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Garden Plant of the Month February: Spring Surprises

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The story behind the Spring Surprises
Spring Surprises like hazel (Corylus avellana Concorta’), rock cress (Arabis), primula (Primula aucalis) and Aubrieta are perfect for those who can’t wait to bring their garden to life. Not only do they bloom early, but the latter two provide a second round of flowering later in the year. And hazel offers an attractive green backdrop that changes colour in autumn and reveals the decorative twisting branches in winter. So these garden plants don’t just surprise in the spring, but all year round.
All the Spring Surprises are early bloomers and have their roots in the continent of Europe. Rock cress comes from the Caucasus mountains, Aubrieta particularly grows in southern Europe in mountainous regions between rocks and stones. And hazel has been around humans for centuries: not just for the nuts, but also because a host of spiritual protective properties are attributed to the plant.
Hazel is usually offered as corkscrew hazel. The unusual corkscrew branches are beautiful to look at in themselves, and the plant flowers on the bare wood with yellow festoons packed with flowers. Only then does the pale green, slightly curling foliage appear. Because corkscrew hazel is a slow grower, it is grafted onto the trunk of an ordinary hazel which serves to boost the growth. Corkscrew hazel can reach a height of 2 to 3 metres.

Primula has bright green sturdy petals and cheerful flowers in white and pastels, but are also available in vivid colours such as red and purple. There are also bicoloured cultivars. They all grow to be between 10 and 15cm high, and approximately 20cm across with a warm yellow heart to attract insects. Primula is one of the first plants to flower in the spring, rapidly provides plenty of colour for the garden and patio, and likes to be a bit sheltered. This all-rounder is suitable for use in containers, beds and rockeries.

Aubrieta is a strong ground-covering plant, a bedding plant, and also does well in containers. Alongside blue, it also comes in purple, lilac, violet, pink and white. They all like a dry and warm spot and do very well in rockeries, around walls and between paving. They remain low (10-15cm) and primarily grow sideways ( maximum 60cm).

Rock cress is particularly offered in violet. The most common species is Arabis caucasica, but there are many species each with slightly different colours or slightly varying leaves. As in nature, they do best on fairly poor soil in light spots. Rock cress combines very well with Aubrieta: the colours complement one another and together they create an extravagant floral carpet for the approach of spring. The dimensions are similar to those of Aubreita.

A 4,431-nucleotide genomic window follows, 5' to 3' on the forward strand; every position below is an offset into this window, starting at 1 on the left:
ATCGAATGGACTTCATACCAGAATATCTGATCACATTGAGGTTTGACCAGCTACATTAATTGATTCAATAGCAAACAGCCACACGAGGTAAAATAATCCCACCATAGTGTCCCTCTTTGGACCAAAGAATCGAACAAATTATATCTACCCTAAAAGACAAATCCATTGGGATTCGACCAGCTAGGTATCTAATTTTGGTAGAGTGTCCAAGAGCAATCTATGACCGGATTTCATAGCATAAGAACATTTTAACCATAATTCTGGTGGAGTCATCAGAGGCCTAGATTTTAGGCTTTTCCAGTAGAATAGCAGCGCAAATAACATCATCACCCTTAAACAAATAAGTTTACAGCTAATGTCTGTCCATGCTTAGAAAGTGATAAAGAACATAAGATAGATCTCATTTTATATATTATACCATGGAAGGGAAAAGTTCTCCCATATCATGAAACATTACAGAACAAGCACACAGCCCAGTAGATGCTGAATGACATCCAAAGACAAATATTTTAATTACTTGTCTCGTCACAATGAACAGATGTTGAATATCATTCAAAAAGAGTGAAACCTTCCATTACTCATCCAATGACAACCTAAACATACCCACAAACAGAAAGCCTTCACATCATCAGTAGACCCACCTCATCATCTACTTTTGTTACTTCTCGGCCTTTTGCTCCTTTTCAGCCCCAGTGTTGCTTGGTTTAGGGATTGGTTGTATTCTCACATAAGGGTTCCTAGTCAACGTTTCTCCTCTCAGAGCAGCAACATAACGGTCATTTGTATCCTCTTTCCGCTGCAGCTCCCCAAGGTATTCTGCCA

What to look for when buying Spring Surprises
  • Pot size and plant must be in proportion.
  • Rock cress, primula and Aubrieta must be ripe enough to show buds.
  • The soil should be slightly damp. The plants should not have any yellow or drooping leaves.
  • If rock cress and Aubrieta have been packed too closely for too long, botrytis can occur, particularly on the leaves where they have touched one another.
  • Corkscrew hazel is offered in potted (larger sizes) and pot-grown (smaller sizes) form. In both cases the plant must be well-rooted and firmly grafted.
Care tips for customers
  • All the Spring Surprises like a sunny spot, although they can tolerate some partial shade.
  • For all three the soil must be well-draining and plants in containers or tubs need more water than those in beds.
  • Give them some space when planting: Aubrieta, primula and rock cress need to be able to develop sideways, and hazel must be able to twist around.
  • Hazel needs more food than the two ground-covering plants.
  • Prune back rock cress and Aubrieta vigorously after flowering to encourage them to reflower. With hazel and primula only remove dead branches. Overpruning will often take away its curls.
Sales and display tips
Because rock cress, primula and Aubrieta are offered as small plants, they are best displayed as a group. Inspiring photo material (that can be downloaded below) can help to give a picture of how the plants will develop. Hazel’s appeal is increased by decorating a couple as spring trees in the run-up to Easter (21 April). Together with potted bulbs and the now awakened Sleeping Beauties which were the garden plants for January this creates a cheerful foretaste of spring in store.